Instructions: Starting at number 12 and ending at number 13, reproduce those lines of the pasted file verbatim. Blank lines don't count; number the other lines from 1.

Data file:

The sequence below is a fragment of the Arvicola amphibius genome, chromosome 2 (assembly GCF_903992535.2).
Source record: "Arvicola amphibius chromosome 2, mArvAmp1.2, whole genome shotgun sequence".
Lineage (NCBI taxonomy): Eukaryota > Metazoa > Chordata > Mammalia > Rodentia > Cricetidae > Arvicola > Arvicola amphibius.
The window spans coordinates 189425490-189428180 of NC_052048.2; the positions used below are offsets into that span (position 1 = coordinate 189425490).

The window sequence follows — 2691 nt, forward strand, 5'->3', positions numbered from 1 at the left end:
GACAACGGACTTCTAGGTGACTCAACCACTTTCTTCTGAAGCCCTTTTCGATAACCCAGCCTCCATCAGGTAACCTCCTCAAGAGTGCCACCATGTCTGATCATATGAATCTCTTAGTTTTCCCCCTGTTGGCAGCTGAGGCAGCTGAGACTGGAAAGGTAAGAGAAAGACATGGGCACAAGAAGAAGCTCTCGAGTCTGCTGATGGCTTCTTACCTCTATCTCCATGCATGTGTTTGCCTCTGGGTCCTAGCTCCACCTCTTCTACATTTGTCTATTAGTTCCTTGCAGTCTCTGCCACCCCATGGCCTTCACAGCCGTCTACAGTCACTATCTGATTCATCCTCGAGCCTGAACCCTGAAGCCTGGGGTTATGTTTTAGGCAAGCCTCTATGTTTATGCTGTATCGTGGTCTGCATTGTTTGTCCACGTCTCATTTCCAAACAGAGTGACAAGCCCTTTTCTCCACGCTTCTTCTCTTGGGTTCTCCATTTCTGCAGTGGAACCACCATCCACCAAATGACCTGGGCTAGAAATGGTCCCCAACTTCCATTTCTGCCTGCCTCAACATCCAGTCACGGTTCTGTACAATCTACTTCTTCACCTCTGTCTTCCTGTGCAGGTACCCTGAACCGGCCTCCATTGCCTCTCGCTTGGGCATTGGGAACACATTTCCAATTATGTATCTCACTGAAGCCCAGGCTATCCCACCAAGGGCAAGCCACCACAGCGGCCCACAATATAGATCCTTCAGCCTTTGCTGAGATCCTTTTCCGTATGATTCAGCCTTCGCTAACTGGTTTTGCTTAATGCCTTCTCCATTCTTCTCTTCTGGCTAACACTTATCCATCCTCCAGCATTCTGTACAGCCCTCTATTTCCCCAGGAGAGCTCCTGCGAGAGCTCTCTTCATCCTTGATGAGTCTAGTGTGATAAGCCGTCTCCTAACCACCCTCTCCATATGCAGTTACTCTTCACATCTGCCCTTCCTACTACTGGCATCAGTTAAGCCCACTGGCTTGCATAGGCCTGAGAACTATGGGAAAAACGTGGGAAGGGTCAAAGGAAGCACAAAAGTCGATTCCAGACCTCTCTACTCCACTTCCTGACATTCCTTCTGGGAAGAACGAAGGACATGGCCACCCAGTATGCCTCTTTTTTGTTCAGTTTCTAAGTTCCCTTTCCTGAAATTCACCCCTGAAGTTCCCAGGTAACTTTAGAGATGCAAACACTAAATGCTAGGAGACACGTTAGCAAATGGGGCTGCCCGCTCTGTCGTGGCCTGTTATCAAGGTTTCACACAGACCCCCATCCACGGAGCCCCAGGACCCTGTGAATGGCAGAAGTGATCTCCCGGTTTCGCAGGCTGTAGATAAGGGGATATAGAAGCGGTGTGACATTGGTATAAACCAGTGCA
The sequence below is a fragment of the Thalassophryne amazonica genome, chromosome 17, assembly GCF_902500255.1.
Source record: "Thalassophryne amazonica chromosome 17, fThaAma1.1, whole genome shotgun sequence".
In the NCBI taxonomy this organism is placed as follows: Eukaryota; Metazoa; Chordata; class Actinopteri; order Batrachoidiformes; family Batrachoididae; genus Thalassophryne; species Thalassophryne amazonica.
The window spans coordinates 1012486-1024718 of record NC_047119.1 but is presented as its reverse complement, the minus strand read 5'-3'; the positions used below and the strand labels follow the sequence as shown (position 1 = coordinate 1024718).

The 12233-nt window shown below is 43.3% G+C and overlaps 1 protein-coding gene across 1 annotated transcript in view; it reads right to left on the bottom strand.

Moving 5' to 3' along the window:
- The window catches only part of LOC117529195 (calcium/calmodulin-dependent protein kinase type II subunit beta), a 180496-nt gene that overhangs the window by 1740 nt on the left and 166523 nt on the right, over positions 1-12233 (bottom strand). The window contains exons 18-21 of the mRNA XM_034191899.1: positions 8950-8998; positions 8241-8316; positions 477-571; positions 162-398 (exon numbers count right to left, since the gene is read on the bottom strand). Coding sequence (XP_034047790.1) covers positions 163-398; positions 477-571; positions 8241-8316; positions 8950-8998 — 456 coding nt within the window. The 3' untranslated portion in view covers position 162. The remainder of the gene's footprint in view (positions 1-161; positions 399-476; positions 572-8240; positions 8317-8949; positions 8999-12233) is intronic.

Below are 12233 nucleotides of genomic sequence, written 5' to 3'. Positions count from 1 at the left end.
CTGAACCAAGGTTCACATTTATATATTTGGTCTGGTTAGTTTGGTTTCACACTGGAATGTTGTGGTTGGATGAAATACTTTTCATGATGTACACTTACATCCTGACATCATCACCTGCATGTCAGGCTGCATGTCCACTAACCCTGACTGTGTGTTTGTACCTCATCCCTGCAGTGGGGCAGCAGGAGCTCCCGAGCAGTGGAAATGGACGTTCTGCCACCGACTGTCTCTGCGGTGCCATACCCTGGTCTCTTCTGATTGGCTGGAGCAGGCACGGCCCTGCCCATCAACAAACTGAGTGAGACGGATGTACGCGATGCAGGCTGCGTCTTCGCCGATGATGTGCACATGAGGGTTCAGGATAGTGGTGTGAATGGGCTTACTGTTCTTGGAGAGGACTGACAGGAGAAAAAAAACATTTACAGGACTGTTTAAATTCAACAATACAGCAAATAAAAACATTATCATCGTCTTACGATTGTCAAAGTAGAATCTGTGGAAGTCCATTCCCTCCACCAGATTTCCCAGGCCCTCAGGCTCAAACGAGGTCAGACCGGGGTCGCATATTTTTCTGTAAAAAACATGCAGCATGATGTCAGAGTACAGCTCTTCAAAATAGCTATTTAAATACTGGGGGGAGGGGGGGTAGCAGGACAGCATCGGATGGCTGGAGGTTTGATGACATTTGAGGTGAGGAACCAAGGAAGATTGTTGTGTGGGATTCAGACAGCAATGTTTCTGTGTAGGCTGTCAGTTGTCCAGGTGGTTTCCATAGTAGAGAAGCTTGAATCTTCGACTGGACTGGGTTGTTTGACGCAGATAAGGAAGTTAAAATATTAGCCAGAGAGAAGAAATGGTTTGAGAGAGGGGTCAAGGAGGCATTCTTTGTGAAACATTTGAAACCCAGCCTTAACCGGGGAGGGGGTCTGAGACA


Moving 5' to 3' along the window:
- The window catches only part of LOC117529195 (calcium/calmodulin-dependent protein kinase type II subunit beta), a 180496-nt gene that overhangs the window by 1740 nt on the left and 166523 nt on the right, over positions 1-12233 (bottom strand). The window contains exons 18-21 of the mRNA XM_034191899.1: positions 8950-8998; positions 8241-8316; positions 477-571; positions 162-398 (exon numbers count right to left, since the gene is read on the bottom strand). Coding sequence (XP_034047790.1) covers positions 163-398; positions 477-571; positions 8241-8316; positions 8950-8998 — 456 coding nt within the window. The 3' untranslated portion in view covers position 162. The remainder of the gene's footprint in view (positions 1-161; positions 399-476; positions 572-8240; positions 8317-8949; positions 8999-12233) is intronic.